The FIFA World Cup in Brazil is still a year away. But on the eve of the test event, the FIFA Confederations Cup, the mystique of the great tournament is gathering steam.
Some observers contend that the world's largest sporting spectacle (for a single pursuit) is returning to what is called its "spiritual home" for the first time in more than 60 years.
Brazil has hosted the World Cup but once, that being in 1950, when it was defeated by Uruguay in final group play. It was devastating to national pride then and a lingering wrong to be righted this time around. It's the chance that has finally come to score the greatest of all victories on beloved home turf.
"Pele's most vivid memory of the 1950 World Cup was his father crying after Brazil lost that game to Uruguay," said CBC Sports reporter Brenda Irving, who is in Rio de Janeiro for the Confederations Cup.
Irving heard Pele, arguably the greatest of all players, a bona fide "god of football," speak the other day after he unveiled the one-year countdown clock in the lead-up to the much anticipated 2014 World Cup.
"Football is everywhere here," she reported. "It's on the beach, in the streets and in the favelas."
Favelas are the shanty towns which predominate in many urban areas of Brazil and where more than 11 million people in the football-mad nation reside well below the poverty line.
"Football gives them something to dream about," Irving explained. "We look out our window every morning and, even at 7 a.m., there is someone kicking the ball around on the sand. With little money, football is one of the few sources of entertainment for them."
The overriding, ominous note is that Brazil has dropped drastically in the world's estimation of great football powers. Although it is the dominant team in World Cup play, having participated in each of the 19 editions of the tournament -- the only country that can boast that -- and a winner of five titles, recent success has been evaporating.
Almost incomprehensibly, Brazilians are ranked 22nd on the FIFA chart and, heading into the Confederations Cup at home, there is still much work to be done. A return to the more dramatic style of play which is characteristic of past Brazilian glory is the mantra of an expectant people. The defensive, strategic style favoured by recent managers just hasn't washed.
"Their style reflects the culture of Brazil," pointed out former Canadian international Craig Forrest, who, along with with former Canadian women's team member Clare Rustad, will provide studio analysis for the Confederations Cup on CBC.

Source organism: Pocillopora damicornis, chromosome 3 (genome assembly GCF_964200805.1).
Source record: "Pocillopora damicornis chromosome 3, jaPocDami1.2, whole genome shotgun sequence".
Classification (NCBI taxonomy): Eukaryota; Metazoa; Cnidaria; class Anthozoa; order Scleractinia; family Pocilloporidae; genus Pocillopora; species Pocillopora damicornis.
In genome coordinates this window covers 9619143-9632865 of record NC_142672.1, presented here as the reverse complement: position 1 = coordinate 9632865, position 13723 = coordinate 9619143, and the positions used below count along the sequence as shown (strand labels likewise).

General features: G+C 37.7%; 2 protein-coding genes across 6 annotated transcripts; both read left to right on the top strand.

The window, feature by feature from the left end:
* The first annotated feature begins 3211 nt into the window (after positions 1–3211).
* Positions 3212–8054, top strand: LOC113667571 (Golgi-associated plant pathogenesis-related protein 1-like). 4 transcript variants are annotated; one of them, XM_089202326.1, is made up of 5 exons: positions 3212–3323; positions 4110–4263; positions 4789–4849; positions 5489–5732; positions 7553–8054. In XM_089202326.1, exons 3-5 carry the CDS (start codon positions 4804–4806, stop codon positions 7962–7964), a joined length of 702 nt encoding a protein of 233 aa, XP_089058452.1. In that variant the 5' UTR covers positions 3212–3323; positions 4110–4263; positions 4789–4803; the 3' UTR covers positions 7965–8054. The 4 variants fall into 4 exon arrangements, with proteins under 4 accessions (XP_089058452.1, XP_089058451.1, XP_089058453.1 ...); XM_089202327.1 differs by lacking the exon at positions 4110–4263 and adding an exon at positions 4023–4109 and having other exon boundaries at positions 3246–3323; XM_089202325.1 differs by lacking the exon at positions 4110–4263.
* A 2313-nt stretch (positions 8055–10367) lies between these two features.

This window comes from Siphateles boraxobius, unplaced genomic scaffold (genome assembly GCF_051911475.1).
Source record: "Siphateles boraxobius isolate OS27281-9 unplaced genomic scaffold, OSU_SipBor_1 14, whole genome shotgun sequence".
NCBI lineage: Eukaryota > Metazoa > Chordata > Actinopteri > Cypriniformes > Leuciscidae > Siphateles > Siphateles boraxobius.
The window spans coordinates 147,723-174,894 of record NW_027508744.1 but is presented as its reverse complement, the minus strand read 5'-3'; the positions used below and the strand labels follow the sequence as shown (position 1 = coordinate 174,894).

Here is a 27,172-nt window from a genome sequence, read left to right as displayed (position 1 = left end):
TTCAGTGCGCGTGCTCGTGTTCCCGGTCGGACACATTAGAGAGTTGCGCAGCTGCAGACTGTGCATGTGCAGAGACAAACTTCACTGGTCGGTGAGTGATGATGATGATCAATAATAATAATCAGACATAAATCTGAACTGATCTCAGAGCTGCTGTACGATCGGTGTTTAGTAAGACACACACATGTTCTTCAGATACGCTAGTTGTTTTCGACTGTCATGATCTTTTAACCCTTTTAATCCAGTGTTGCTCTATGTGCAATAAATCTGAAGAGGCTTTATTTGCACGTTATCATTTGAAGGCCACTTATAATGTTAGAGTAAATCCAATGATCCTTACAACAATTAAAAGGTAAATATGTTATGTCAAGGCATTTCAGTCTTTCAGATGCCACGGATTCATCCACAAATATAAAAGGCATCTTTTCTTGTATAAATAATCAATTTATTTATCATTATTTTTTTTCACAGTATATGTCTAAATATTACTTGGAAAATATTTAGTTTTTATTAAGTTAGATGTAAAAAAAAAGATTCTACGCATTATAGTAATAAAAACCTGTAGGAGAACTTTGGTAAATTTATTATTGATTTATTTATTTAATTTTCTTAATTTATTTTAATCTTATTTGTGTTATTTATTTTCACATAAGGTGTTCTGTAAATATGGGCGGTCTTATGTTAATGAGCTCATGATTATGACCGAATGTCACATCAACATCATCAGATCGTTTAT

"It's very colourful and, although Brazil has a large economy, there are millions of poor people that hold onto football like it was life and death. That's something which is almost impossible for many in this country to comprehend."
Forrest knows what he's talking about. He's seen the magic of the so-called "Samba Kings" first hand and even been a party to thwarting their individualistic approach to clobbering weaker opponents. Twice, he was Canada's goalkeeper in draws versus Brazil: the first was a 1-1 affair in Edmonton just a month before the 1994 World Cup, which Brazil eventually won; the second was a clean sheet at the 2001 Confederations Cup in Japan, a year in advance of Brazil winning another World Cup.
"Passion for this sport is common around the world, but the difference is their approach to it," Forrest estimated. "Winning is not enough. You have to win playing the Brazilian way -- with flare and rhythm."
The eight-team Confederations Cup, which, essentially, brings together the best countries from each of the continents plus the hosts and the reigning world champions from Spain, will only offer a glimpse of what lies in store one year down the line.
But make no mistake about it, countless devout Brazilian fans will be desperately looking for a sign from the home team that the lean days are close to being over.
When Brazil takes the field of play in the national capital of Brasilia against Japan to open the tournament on Saturday (CBC, CBCSports.ca, 2:45 p.m. ET), expectations will be overwhelming. The coach will be Luiz Felipe Scolari, the man who led Brazil to its last World Cup triumph in 2002 and he'll be under immense pressure to keep the faith.
Along with dazzling 21-year-old forward, Neymar, Scolari and the entire Brazilian side will need to demonstrate an understanding that, on home soil, the game and the way it's meant to be played are matters of sacred significance.
Follow Brenda Irving on Twitter @BrendaCBCSports
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